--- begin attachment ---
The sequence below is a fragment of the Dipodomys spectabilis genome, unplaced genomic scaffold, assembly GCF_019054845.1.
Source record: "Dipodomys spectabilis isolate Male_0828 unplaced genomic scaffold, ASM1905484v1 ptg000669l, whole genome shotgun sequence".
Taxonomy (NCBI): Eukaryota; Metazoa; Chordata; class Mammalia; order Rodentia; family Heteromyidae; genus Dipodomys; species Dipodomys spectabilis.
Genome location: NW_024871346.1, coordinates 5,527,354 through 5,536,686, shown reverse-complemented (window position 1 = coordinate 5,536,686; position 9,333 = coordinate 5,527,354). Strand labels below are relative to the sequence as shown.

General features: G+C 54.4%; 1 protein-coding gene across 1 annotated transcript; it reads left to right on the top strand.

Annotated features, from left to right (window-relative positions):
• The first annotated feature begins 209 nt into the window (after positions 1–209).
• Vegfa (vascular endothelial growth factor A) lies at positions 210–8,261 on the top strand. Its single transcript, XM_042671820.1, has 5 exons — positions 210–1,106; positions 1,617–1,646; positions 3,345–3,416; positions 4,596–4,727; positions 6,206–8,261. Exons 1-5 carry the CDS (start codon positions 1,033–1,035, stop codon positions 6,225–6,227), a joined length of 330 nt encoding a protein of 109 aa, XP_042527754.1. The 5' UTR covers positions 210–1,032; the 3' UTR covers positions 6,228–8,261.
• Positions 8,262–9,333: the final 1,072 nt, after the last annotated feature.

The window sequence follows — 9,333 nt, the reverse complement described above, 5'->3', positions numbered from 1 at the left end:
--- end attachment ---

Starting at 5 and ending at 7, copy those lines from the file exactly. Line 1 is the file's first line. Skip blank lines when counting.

General features: G+C 54.4%; 1 protein-coding gene across 1 annotated transcript; it reads left to right on the top strand.

Annotated features, from left to right (window-relative positions):
• The first annotated feature begins 209 nt into the window (after positions 1–209).